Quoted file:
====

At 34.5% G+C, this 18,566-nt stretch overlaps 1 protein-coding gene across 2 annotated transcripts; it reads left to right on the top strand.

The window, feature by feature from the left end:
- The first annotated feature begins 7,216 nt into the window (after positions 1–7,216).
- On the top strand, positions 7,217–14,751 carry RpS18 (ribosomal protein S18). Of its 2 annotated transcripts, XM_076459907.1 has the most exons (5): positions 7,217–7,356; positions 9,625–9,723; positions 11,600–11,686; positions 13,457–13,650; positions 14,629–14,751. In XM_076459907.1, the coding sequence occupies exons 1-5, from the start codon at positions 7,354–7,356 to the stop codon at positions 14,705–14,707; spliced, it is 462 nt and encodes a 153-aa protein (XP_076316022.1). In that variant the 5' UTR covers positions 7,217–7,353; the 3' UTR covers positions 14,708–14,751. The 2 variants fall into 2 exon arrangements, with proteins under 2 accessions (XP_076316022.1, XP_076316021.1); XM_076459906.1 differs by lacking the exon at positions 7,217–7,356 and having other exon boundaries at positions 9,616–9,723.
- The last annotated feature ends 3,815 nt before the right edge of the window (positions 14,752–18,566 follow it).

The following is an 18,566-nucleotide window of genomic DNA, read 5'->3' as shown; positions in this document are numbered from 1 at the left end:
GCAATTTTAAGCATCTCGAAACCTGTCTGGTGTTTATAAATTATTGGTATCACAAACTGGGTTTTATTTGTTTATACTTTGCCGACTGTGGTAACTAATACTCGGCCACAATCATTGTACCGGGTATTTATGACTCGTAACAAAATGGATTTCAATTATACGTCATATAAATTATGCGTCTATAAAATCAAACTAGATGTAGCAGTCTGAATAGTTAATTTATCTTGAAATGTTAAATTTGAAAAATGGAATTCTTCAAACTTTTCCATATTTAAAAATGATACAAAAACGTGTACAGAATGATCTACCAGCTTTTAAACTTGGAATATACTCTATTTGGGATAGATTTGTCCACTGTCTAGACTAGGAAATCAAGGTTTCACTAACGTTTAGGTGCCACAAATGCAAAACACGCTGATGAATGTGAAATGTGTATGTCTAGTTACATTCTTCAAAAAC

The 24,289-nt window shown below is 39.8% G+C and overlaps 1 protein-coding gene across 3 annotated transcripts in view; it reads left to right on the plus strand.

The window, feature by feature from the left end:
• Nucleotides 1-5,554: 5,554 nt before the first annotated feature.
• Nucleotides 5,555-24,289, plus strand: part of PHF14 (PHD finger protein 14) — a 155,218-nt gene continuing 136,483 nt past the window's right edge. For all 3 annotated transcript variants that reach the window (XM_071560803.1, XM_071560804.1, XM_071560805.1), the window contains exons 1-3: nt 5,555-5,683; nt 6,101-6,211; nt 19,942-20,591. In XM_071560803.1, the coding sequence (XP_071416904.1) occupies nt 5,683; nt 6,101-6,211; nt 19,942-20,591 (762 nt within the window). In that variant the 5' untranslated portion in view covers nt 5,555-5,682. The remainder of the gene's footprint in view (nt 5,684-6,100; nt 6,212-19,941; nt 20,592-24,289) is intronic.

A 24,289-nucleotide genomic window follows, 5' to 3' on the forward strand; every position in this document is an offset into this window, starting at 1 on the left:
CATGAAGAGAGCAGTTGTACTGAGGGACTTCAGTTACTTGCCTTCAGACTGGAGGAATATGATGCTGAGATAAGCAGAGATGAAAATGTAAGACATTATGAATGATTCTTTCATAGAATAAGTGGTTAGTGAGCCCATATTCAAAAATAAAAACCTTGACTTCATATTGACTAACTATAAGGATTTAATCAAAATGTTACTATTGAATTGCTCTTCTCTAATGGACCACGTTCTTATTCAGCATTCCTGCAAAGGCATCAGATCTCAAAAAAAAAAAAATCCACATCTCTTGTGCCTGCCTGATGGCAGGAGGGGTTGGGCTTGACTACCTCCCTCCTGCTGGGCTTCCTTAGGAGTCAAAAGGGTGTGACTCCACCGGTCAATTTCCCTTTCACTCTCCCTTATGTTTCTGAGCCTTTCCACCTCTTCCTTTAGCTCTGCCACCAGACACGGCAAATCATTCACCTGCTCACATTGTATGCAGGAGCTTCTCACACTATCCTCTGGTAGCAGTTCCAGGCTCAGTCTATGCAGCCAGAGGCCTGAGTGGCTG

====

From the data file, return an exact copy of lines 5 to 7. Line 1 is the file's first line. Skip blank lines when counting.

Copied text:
- The last annotated feature ends 3,815 nt before the right edge of the window (positions 14,752–18,566 follow it).

The following is an 18,566-nucleotide window of genomic DNA, read 5'->3' as shown; positions in this document are numbered from 1 at the left end:
GCAATTTTAAGCATCTCGAAACCTGTCTGGTGTTTATAAATTATTGGTATCACAAACTGGGTTTTATTTGTTTATACTTTGCCGACTGTGGTAACTAATACTCGGCCACAATCATTGTACCGGGTATTTATGACTCGTAACAAAATGGATTTCAATTATACGTCATATAAATTATGCGTCTATAAAATCAAACTAGATGTAGCAGTCTGAATAGTTAATTTATCTTGAAATGTTAAATTTGAAAAATGGAATTCTTCAAACTTTTCCATATTTAAAAATGATACAAAAACGTGTACAGAATGATCTACCAGCTTTTAAACTTGGAATATACTCTATTTGGGATAGATTTGTCCACTGTCTAGACTAGGAAATCAAGGTTTCACTAACGTTTAGGTGCCACAAATGCAAAACACGCTGATGAATGTGAAATGTGTATGTCTAGTTACATTCTTCAAAAAC